Photo from the book "Giving Back," Copyright 2011 ©
Multi-media campaign aims to inform, inspire and invest in Black philanthropic leadership
As the country embarks on commemorating 50 years of the historic 1963 “March on Washington for Jobs and Freedom” and Dr. Martin Luther King’s transformative “I Have a Dream” speech, four groups are gearing up to launch “Black Philanthropy Month 2013” in August with the purpose of inspiring people to give back more strategically and improve their communities locally and globally. The theme for the campaign is “An August of Dreams and Mountaintops,” which reflects the state of the “dream” a half‐century later and calls for action to address the most pressing challenges of the 21st century.
The architects for BPM 2013 are the African Women’s Development Fund USA (AWDF USA), which created the initiative in August 2011 as an annual, global celebration of African-descent giving; BlackGivesBack.com; Community Investment Network (CIN) and Giving Back Project (GBP).
“Black Philanthropy Month gives our diverse communities an opportunity to celebrate and renew their rich, shared traditions of giving, self-help and innovation throughout the US and the world,” says Dr. Jackie Copeland-Carson, Executive Director, AWDF USA, an organization that provides a vehicle for effective American philanthropy to Africa and builds the capacity of the continent’s women for social change and sustainable development.
Events across the country and online begin next month and continue through February 2014. Gatherings in August include a summit on Black philanthropy on Martha's Vineyard; a Northern California benefit in support of improving maternal health in Africa; a moderated panel discussion in Charlotte, NC observing the 50th anniversary of the March on Washington; and Tuesday TweetUps @ Two (2:00 PM ET/1:00 PM CT/12:00 PM MT/11:00 AM PT), a weekly Twitter chat (follow hashtag #BPM2013 to join the conversation).
BPM 2013 invites all to get involved, offline and online, in activities, discussions, thought pieces, events and generosity that are important to the African American community. Conversations around giving and charitable fundraising efforts will be mounted and publicized as well. “We expect to see more people giving in strategic, new ways as well as groups investing in Black philanthropic know-how and leadership, across generations,” says Valaida Fullwood of the Giving Back Project, a joint effort of New Generation of African American Philanthropists (NGAAP-Charlotte) and author of the award winning book “Giving Back.”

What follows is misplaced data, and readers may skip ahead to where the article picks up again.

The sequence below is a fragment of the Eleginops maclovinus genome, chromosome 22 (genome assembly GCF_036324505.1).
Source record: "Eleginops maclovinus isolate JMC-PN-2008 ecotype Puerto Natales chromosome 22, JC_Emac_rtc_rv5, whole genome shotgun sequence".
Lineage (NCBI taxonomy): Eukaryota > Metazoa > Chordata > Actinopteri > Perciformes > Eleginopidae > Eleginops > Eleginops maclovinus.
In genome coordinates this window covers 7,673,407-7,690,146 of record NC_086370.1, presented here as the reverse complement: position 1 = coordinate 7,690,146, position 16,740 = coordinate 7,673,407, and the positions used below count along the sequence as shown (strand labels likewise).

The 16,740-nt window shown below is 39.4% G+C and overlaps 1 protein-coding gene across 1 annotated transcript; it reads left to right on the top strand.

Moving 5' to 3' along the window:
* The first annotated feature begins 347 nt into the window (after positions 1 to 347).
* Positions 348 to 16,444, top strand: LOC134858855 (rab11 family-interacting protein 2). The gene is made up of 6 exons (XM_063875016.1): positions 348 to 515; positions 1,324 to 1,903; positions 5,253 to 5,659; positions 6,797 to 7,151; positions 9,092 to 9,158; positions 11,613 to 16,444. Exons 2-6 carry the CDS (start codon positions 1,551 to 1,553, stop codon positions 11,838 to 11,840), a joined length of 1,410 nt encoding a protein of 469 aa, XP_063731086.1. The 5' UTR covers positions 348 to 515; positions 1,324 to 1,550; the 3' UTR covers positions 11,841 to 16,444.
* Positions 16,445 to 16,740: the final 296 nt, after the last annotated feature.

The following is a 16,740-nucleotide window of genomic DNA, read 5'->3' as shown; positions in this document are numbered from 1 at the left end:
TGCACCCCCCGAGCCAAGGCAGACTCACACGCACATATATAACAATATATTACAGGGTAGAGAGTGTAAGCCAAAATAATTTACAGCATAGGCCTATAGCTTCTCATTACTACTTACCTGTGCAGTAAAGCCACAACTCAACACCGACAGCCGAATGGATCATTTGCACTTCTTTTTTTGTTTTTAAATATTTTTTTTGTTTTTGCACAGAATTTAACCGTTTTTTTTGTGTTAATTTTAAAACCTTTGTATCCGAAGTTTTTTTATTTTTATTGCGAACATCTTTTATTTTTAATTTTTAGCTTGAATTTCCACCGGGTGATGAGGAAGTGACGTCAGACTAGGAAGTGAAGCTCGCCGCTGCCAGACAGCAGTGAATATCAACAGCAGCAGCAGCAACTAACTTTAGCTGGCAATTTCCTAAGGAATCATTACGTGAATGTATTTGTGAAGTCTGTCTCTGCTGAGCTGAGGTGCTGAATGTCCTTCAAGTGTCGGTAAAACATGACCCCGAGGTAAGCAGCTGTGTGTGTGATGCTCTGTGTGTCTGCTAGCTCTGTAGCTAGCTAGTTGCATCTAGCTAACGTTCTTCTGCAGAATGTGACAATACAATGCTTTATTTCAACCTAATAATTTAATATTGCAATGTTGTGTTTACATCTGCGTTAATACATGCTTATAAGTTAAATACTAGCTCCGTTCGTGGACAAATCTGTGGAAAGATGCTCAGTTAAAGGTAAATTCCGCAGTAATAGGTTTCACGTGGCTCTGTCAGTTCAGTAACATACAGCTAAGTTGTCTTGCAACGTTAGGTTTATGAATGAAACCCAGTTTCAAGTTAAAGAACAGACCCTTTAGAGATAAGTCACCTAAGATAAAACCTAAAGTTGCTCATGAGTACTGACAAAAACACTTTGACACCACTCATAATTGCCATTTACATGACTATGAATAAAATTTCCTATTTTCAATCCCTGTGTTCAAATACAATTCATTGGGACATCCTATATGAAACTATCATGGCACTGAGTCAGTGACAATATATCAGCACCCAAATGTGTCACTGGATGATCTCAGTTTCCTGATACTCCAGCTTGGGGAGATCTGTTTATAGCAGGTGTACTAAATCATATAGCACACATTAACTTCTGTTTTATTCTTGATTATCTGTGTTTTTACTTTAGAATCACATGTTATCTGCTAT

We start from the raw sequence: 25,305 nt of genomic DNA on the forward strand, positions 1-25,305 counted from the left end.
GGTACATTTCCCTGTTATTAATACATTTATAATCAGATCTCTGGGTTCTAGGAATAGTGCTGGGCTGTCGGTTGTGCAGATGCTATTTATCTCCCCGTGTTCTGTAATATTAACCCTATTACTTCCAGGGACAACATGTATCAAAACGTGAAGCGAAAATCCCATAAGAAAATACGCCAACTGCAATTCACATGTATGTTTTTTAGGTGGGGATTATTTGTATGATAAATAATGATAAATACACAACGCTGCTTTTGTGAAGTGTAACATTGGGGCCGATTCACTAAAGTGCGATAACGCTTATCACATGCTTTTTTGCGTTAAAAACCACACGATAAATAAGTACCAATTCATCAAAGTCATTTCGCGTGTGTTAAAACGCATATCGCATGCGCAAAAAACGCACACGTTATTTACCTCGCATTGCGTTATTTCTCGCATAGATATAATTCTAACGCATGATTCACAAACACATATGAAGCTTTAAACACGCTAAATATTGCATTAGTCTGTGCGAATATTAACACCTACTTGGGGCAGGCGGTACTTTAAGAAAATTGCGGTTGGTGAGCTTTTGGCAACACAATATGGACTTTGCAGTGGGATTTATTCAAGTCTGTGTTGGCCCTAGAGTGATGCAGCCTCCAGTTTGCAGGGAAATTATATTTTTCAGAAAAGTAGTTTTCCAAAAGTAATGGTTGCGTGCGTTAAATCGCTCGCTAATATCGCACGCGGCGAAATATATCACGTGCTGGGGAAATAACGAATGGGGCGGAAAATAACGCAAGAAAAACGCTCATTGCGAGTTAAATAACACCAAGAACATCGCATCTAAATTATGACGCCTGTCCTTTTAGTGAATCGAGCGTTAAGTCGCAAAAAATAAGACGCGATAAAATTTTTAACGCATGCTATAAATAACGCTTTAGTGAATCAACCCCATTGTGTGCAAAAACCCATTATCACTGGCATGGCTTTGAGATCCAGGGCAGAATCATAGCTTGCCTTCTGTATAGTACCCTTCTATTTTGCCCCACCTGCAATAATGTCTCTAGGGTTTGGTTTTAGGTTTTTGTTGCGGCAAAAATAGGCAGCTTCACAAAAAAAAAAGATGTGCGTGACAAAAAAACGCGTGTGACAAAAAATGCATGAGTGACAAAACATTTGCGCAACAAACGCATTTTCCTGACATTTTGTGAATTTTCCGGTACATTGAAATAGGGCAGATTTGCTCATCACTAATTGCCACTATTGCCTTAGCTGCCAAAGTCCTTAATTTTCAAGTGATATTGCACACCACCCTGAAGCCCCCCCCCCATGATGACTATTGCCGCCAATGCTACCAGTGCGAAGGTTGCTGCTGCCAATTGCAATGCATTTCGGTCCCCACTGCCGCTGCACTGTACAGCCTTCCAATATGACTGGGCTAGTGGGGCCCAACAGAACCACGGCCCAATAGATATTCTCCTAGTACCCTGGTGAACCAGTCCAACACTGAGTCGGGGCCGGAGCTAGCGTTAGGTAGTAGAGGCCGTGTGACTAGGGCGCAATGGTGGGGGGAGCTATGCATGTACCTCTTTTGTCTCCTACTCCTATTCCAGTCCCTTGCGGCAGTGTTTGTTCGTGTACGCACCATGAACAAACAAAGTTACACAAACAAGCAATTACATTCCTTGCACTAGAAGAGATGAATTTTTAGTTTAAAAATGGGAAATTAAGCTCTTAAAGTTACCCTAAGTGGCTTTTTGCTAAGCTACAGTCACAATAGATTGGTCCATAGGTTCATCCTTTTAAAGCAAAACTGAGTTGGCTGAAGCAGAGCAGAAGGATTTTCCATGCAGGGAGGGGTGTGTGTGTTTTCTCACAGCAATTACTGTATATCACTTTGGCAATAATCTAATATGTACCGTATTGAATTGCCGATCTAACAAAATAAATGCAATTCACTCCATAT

Here are just a few ways you can get involved:
- Attend a philanthropy or community related event - Visit the BPM Calendar for happenings
- Join or start a giving circle in your community
- Host local civic engagement forums e.g., panel discussions, community conversations, etc. around topics/issues of local interest
- Engage in a community service project
- Lead or support a back-to-school drive for school supplies and clothing
- Hold an event or internal social on August 28 to commemorate the 1963 March on Washington
- Donate to a cause of interest
- Follow happenings on social media: Twitter hashtag #BPM2013 & Facebook.com/BlackPhilanthropyMonth
Stay tuned to BlackGivesBack.com for future announcements, which is serving as BPM 2013’s official media hub for information on this exciting initiative with events, articles, happenings and more. Also visit www.BlackPhilanthropyMonth.com to learn the history of Black Philanthropy Month, how to get involved, download the social media guide and online banners, and submit events for the BPM Events Calendar.
If you plan to observe Black Philanthropy Month 2013, let us know how by using #BPM2013 on Twitter and Facebook!